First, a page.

Amid Shortages, Hospitals Trash Scarce Drugs
February 15, 2012 by staff
Amid Shortages, Hospitals Trash Scarce Drugs, Mounting shortages of crucial drugs are creating a new dilemma for the nation’s hospital pharmacists, who say they find themselves caught between following government rules for storage and safety — or throwing away vital and lifesaving medications.
At one hospital in Florida, officials acknowledge they’ve discarded the scarce cancer drug doxorubicin, even as patients nationwide clamor for treatment.
“I’d never want to take a chance with not following the rules,” said Alan K. Knudsen, director of pharmacy legal services for Shands HealthCare at the University of Florida in Gainesville. “I wish I didn’t have to throw it out.”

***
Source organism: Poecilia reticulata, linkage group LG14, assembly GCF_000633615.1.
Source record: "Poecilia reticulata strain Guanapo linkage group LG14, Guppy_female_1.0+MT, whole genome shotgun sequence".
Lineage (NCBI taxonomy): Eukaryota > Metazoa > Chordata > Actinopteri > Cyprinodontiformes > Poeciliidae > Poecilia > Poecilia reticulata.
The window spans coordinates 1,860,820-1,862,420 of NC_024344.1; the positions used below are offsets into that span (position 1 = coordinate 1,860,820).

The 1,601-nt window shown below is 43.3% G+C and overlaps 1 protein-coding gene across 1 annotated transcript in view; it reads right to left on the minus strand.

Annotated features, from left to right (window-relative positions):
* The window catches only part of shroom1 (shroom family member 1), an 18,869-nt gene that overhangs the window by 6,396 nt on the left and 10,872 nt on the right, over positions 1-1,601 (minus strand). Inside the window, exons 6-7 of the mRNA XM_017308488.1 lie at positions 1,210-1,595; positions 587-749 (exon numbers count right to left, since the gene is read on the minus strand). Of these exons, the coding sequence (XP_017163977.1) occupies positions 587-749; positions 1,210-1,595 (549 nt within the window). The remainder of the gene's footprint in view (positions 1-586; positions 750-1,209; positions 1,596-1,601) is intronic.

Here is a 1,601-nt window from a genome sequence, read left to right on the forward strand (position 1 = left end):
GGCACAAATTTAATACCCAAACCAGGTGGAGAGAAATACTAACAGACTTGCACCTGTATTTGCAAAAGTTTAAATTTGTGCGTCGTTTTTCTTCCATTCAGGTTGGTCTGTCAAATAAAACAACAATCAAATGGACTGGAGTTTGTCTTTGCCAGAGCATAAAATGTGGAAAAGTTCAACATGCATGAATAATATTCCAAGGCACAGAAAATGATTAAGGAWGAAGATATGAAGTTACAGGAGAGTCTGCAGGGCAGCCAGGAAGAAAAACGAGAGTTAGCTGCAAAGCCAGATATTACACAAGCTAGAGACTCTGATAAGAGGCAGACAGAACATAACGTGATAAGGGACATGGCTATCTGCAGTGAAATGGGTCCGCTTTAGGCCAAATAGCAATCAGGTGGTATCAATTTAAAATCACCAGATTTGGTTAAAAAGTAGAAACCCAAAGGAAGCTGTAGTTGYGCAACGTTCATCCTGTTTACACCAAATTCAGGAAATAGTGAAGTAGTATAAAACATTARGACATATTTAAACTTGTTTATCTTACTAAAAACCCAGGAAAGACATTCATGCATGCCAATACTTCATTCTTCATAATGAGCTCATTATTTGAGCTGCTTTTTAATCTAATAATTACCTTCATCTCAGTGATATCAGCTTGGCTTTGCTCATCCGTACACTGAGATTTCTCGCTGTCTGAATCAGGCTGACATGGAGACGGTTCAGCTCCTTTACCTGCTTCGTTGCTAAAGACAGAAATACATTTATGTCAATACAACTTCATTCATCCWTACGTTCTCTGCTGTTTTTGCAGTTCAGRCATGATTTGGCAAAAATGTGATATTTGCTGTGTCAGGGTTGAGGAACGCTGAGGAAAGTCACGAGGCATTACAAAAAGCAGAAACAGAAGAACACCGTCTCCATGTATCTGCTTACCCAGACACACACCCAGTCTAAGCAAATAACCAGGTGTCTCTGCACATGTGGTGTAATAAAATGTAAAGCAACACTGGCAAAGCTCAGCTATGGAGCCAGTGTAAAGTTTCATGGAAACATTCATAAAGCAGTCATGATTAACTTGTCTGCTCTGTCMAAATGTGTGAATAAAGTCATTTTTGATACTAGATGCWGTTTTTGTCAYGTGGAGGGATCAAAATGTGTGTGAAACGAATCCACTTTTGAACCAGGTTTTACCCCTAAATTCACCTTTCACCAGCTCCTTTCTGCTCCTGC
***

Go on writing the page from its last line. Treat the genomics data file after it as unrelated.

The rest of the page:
Others, however, admit they’re bucking regulations imposed by federal agencies, including the Centers for Medicare & Medicaid Services, in the interest of patient care, as long as they have strong scientific evidence that the drugs are still safe.
“With the medications in very high need, we are using it,” said Thomas Burnakis, coordinator of pharmacy clinical services at Baptist Medical Center in Jacksonville, Fla. It would gall him, for instance, to toss midazolam, a widely-used anesthetic known as Versed that has been in short supply for months, simply because it exceeded arbitrary storage limits.
“I am not throwing out the rest of that Versed,” he said.
And in the eyes of some patient care experts, he shouldn’t have to.
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